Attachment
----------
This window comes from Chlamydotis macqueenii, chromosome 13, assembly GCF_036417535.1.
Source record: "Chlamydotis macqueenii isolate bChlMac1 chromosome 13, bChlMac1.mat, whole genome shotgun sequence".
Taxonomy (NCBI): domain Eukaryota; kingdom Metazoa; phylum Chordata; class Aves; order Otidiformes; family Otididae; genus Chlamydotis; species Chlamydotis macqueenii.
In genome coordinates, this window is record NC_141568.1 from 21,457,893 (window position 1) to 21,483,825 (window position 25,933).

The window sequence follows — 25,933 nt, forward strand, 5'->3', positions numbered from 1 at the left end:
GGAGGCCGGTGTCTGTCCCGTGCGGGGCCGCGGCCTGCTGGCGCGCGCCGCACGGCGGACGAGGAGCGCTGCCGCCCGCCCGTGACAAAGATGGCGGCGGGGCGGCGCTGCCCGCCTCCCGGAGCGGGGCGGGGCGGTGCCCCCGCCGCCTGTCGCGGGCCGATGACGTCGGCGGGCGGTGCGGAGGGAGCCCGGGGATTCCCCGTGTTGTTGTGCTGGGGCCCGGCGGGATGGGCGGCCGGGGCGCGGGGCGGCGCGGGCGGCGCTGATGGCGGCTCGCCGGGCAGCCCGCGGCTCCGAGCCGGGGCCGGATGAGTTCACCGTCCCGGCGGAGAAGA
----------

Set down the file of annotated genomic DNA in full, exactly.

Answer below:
This window comes from Chlamydotis macqueenii, chromosome 13, assembly GCF_036417535.1.
Source record: "Chlamydotis macqueenii isolate bChlMac1 chromosome 13, bChlMac1.mat, whole genome shotgun sequence".
Taxonomy (NCBI): domain Eukaryota; kingdom Metazoa; phylum Chordata; class Aves; order Otidiformes; family Otididae; genus Chlamydotis; species Chlamydotis macqueenii.
In genome coordinates, this window is record NC_141568.1 from 21,457,893 (window position 1) to 21,483,825 (window position 25,933).

The window sequence follows — 25,933 nt, forward strand, 5'->3', positions numbered from 1 at the left end:
GGAGGCCGGTGTCTGTCCCGTGCGGGGCCGCGGCCTGCTGGCGCGCGCCGCACGGCGGACGAGGAGCGCTGCCGCCCGCCCGTGACAAAGATGGCGGCGGGGCGGCGCTGCCCGCCTCCCGGAGCGGGGCGGGGCGGTGCCCCCGCCGCCTGTCGCGGGCCGATGACGTCGGCGGGCGGTGCGGAGGGAGCCCGGGGATTCCCCGTGTTGTTGTGCTGGGGCCCGGCGGGATGGGCGGCCGGGGCGCGGGGCGGCGCGGGCGGCGCTGATGGCGGCTCGCCGGGCAGCCCGCGGCTCCGAGCCGGGGCCGGATGAGTTCACCGTCCCGGCGGAGAAGA